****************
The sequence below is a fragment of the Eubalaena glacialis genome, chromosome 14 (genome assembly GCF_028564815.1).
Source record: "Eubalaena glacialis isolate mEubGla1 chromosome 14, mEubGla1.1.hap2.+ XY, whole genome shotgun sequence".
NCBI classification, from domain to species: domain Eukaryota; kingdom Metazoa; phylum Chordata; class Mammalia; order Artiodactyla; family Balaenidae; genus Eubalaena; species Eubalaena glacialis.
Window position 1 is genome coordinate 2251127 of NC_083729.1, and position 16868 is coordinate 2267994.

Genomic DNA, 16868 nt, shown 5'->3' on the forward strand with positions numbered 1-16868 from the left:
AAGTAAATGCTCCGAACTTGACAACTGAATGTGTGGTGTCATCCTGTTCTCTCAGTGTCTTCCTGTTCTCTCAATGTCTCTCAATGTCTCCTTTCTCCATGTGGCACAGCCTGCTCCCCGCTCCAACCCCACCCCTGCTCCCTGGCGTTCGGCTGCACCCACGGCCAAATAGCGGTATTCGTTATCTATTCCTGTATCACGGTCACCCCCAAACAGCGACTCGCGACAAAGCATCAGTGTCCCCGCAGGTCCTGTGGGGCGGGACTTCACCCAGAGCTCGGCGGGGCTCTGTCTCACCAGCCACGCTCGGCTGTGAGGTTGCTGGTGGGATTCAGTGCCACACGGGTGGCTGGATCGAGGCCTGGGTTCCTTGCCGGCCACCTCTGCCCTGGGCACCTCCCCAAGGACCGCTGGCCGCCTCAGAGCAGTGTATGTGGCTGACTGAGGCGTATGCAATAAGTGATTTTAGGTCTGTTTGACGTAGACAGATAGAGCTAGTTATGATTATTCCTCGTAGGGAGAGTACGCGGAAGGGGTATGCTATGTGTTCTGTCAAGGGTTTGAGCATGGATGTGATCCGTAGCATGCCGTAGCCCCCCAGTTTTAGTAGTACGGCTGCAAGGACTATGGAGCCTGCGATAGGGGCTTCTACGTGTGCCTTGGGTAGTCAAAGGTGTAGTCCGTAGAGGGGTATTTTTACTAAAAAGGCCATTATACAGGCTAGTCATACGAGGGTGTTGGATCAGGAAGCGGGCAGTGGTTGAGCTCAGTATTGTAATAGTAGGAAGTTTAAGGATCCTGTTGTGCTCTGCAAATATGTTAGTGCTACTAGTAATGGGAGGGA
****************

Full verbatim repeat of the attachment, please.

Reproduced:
The sequence below is a fragment of the Eubalaena glacialis genome, chromosome 14 (genome assembly GCF_028564815.1).
Source record: "Eubalaena glacialis isolate mEubGla1 chromosome 14, mEubGla1.1.hap2.+ XY, whole genome shotgun sequence".
NCBI classification, from domain to species: domain Eukaryota; kingdom Metazoa; phylum Chordata; class Mammalia; order Artiodactyla; family Balaenidae; genus Eubalaena; species Eubalaena glacialis.
Window position 1 is genome coordinate 2251127 of NC_083729.1, and position 16868 is coordinate 2267994.

Genomic DNA, 16868 nt, shown 5'->3' on the forward strand with positions numbered 1-16868 from the left:
AAGTAAATGCTCCGAACTTGACAACTGAATGTGTGGTGTCATCCTGTTCTCTCAGTGTCTTCCTGTTCTCTCAATGTCTCTCAATGTCTCCTTTCTCCATGTGGCACAGCCTGCTCCCCGCTCCAACCCCACCCCTGCTCCCTGGCGTTCGGCTGCACCCACGGCCAAATAGCGGTATTCGTTATCTATTCCTGTATCACGGTCACCCCCAAACAGCGACTCGCGACAAAGCATCAGTGTCCCCGCAGGTCCTGTGGGGCGGGACTTCACCCAGAGCTCGGCGGGGCTCTGTCTCACCAGCCACGCTCGGCTGTGAGGTTGCTGGTGGGATTCAGTGCCACACGGGTGGCTGGATCGAGGCCTGGGTTCCTTGCCGGCCACCTCTGCCCTGGGCACCTCCCCAAGGACCGCTGGCCGCCTCAGAGCAGTGTATGTGGCTGACTGAGGCGTATGCAATAAGTGATTTTAGGTCTGTTTGACGTAGACAGATAGAGCTAGTTATGATTATTCCTCGTAGGGAGAGTACGCGGAAGGGGTATGCTATGTGTTCTGTCAAGGGTTTGAGCATGGATGTGATCCGTAGCATGCCGTAGCCCCCCAGTTTTAGTAGTACGGCTGCAAGGACTATGGAGCCTGCGATAGGGGCTTCTACGTGTGCCTTGGGTAGTCAAAGGTGTAGTCCGTAGAGGGGTATTTTTACTAAAAAGGCCATTATACAGGCTAGTCATACGAGGGTGTTGGATCAGGAAGCGGGCAGTGGTTGAGCTCAGTATTGTAATAGTAGGAAGTTTAAGGATCCTGTTGTGCTCTGCAAATATGTTAGTGCTACTAGTAATGGGAGGGA